Facebook Update

I’m signed up as a freelance writer with quite a few sites.   I also frequently check the ‘writer jobs’ section of Craigs list – who knows, maybe one of my neighbors needs content for their website and do not have the time or talent to do it themselves…

This week my eye was caught by the word “Facebook” in listings and project descriptions quite a bit…which means I simply must do an update on my decision to leave Facebook.

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It appears there are folks willing to pay you to write blogs/content for them, AND they want you to advertise the stuff you wrote on your Social Media account – (after they have put their name as the byline on what you wrote…)

There were also a couple of requests this week for articles pertaining to the dangers of Facebook addiction and how to break it (the addiction, not Facebook).

Really?

Apparently at least one person in the world believes Facebook addiction exists and wants to share with all the evil that will spread unless this problem is addressed – they just don’t know how to write about it.

Or perhaps, they’ve come up with a new pill or seminar that tells folks how to break an addiction they didn’t even know they had…all for only $49.95 plus $119 shipping and handling….

Who knows?

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So while I’m missing out on spending an hour or so of my time and talent to make $15-$20 bucks ghost writing for someone else, then posting the link on my Facebook page, I’m still a non-Facebooker – –

Quite frankly, because I do not quite yet need money so bad I can back down on my principal.

Also, I may have traded my Facebook addiction for a WordPress one….

(Hey!  Business opportunity alert!   Need a pill or self-help class/book for those addicted to blogging and reading the blogs of others….)

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Addicted is probably over-stating it.   I can go quite awhile without writing or reading at WordPress without feeling traumatized.   But I do prefer this experience to the FB one – –

Mainly because WordPress seems more suited to my 3-day style that sometimes gets overwhelmed by the 3-second world I live in.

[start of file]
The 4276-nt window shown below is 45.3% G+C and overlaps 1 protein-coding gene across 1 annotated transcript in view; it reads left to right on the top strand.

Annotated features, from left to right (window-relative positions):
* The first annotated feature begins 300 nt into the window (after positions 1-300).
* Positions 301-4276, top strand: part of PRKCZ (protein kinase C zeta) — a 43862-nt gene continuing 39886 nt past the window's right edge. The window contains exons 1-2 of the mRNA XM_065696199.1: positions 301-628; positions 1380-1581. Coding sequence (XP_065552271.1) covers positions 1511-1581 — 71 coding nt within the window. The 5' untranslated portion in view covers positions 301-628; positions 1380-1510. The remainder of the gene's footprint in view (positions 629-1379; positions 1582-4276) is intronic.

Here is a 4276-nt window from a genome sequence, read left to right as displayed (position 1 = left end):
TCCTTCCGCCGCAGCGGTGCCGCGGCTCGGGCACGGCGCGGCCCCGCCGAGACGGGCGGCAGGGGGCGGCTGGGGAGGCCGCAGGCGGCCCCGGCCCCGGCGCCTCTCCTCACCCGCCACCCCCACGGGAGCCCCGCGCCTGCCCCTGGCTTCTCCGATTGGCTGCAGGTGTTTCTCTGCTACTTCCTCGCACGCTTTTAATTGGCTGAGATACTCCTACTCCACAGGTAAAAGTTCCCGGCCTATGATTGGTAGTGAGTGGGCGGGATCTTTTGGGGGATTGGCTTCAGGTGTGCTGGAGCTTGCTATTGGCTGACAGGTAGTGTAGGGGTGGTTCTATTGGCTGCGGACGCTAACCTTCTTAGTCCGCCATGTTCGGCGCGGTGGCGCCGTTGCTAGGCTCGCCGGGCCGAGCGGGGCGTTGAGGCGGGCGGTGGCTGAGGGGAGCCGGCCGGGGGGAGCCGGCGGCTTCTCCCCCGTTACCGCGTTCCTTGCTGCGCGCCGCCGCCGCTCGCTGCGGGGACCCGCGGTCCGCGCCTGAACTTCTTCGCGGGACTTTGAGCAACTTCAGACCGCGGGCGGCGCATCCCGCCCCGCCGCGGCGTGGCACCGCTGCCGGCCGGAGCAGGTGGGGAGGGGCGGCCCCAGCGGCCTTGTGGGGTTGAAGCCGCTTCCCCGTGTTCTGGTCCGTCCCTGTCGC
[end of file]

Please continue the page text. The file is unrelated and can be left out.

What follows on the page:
Being logged into Facebook meant I kept looking to see who said what and felt the need to reply quickly – or being overwhelmed by the number of posts to scroll through when I had been away for awhile.   Must read them all – I might miss something important…

Bloggers write, post and even if you comment 3 months later, they are fine with that – they weren’t really expecting to hear from you anyways…

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Cruising through blogs courtesy of WordPress means several things:

  • I can hook up with people who think like I do or can give me a new perspective
  • I can post feed-back via comments and read what others have to say without demanding they be my friend
  • I can put my blog address in my comment, so if anyone cares what I think, they can click and find out
  • I do not have to face the trauma of being de-friended because people got tired of me filling their iPhone screen with my over-analyzing whatever topic I’m currently into instead of just politely posting little updates like “going to work”, “eating”, “stuck in traffic”, “jerk driver in front of me” – – you get the idea.
  • I can write as much as I want – no character limitations – – (this is probably the number 1 priority, actually)

And I can do this all without having to reactivate my Facebook account.

Hmmm….

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There are those in my circle who have asked for me to please return to Facebook – they miss interacting with me.  Yes, I miss them too, but I have a phone, email and mailing address -for some,  we live 10 miles from each other, for goodness sake.

It’s easier for them to tweet or ping me from their computer when their boss isn’t looking than it is to try to find time for a phone call or visit, I guess.

Which brings me to another realization of why I continue in my boycott of Facebook – the lifestyle that makes Facebook an attractive option is not a lifestyle I want.

When did we create a system where making a living left little time over to have a life?

I also wonder why we aren’t re-designing our society to allow for afternoon visits, long phone calls or letter/email writing, instead of  desperately reaching out to connect with each other in 10 words or less during our bathroom break at the salt mine.

Inquiring minds want to know.

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There are 24 hours in a day – today, my day off from the salt mine, was spent so far as follows:

  • 6 hours sleeping,
  • 3 hours making bread (reading/writing/commenting while the bread raises, then bakes)
  • I’m thinking about 5 hours will be spent this afternoon and evening connecting with those I live with and those I don’t, but can drive for 5 minutes and have an in-person chat with.

That leaves me 6 hours left over in which to garden, talk on the phone, start a fermenting project, build a frame for drying sprouted wheat, do housework or just sit around pondering the universe.

(Yes, I can do basic math – the four hours unaccounted for are for sleeping – I started my tally from midnight and I like getting 10 hours of sleep whenever possible….)

Now if I can figure out how to make that 24 hour day pay for my continued existence, I’ll have it made.

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